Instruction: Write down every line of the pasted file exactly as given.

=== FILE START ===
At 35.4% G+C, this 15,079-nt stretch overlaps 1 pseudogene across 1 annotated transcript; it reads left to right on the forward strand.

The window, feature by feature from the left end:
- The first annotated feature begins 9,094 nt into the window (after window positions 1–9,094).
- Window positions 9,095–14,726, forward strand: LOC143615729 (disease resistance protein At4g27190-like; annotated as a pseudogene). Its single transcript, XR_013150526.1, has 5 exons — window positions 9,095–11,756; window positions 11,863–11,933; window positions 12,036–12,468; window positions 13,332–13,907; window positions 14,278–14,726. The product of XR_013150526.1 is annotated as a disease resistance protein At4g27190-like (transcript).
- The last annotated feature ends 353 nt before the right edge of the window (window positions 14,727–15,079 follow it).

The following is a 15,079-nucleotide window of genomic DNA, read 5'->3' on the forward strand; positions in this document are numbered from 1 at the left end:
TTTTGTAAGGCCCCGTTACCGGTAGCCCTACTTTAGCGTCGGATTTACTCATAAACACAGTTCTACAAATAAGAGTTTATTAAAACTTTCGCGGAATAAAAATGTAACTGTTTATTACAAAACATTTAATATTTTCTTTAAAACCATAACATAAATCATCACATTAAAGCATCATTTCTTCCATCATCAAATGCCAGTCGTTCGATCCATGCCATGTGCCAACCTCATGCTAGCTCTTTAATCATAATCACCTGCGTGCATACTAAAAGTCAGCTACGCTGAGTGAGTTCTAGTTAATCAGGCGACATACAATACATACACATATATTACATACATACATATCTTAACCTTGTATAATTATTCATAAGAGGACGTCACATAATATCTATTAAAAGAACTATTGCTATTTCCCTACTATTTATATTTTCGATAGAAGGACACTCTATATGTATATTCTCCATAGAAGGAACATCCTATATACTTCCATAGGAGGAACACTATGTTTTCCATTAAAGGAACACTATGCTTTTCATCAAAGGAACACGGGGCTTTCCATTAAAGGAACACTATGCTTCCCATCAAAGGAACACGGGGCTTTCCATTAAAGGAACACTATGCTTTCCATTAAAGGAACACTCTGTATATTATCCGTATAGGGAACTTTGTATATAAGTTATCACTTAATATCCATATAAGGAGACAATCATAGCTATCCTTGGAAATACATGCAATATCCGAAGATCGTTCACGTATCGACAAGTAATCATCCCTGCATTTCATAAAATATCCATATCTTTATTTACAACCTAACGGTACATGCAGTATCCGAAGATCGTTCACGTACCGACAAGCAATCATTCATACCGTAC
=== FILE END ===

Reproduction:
At 35.4% G+C, this 15,079-nt stretch overlaps 1 pseudogene across 1 annotated transcript; it reads left to right on the forward strand.

The window, feature by feature from the left end:
- The first annotated feature begins 9,094 nt into the window (after window positions 1–9,094).
- Window positions 9,095–14,726, forward strand: LOC143615729 (disease resistance protein At4g27190-like; annotated as a pseudogene). Its single transcript, XR_013150526.1, has 5 exons — window positions 9,095–11,756; window positions 11,863–11,933; window positions 12,036–12,468; window positions 13,332–13,907; window positions 14,278–14,726. The product of XR_013150526.1 is annotated as a disease resistance protein At4g27190-like (transcript).
- The last annotated feature ends 353 nt before the right edge of the window (window positions 14,727–15,079 follow it).

The following is a 15,079-nucleotide window of genomic DNA, read 5'->3' on the forward strand; positions in this document are numbered from 1 at the left end:
TTTTGTAAGGCCCCGTTACCGGTAGCCCTACTTTAGCGTCGGATTTACTCATAAACACAGTTCTACAAATAAGAGTTTATTAAAACTTTCGCGGAATAAAAATGTAACTGTTTATTACAAAACATTTAATATTTTCTTTAAAACCATAACATAAATCATCACATTAAAGCATCATTTCTTCCATCATCAAATGCCAGTCGTTCGATCCATGCCATGTGCCAACCTCATGCTAGCTCTTTAATCATAATCACCTGCGTGCATACTAAAAGTCAGCTACGCTGAGTGAGTTCTAGTTAATCAGGCGACATACAATACATACACATATATTACATACATACATATCTTAACCTTGTATAATTATTCATAAGAGGACGTCACATAATATCTATTAAAAGAACTATTGCTATTTCCCTACTATTTATATTTTCGATAGAAGGACACTCTATATGTATATTCTCCATAGAAGGAACATCCTATATACTTCCATAGGAGGAACACTATGTTTTCCATTAAAGGAACACTATGCTTTTCATCAAAGGAACACGGGGCTTTCCATTAAAGGAACACTATGCTTCCCATCAAAGGAACACGGGGCTTTCCATTAAAGGAACACTATGCTTTCCATTAAAGGAACACTCTGTATATTATCCGTATAGGGAACTTTGTATATAAGTTATCACTTAATATCCATATAAGGAGACAATCATAGCTATCCTTGGAAATACATGCAATATCCGAAGATCGTTCACGTATCGACAAGTAATCATCCCTGCATTTCATAAAATATCCATATCTTTATTTACAACCTAACGGTACATGCAGTATCCGAAGATCGTTCACGTACCGACAAGCAATCATTCATACCGTAC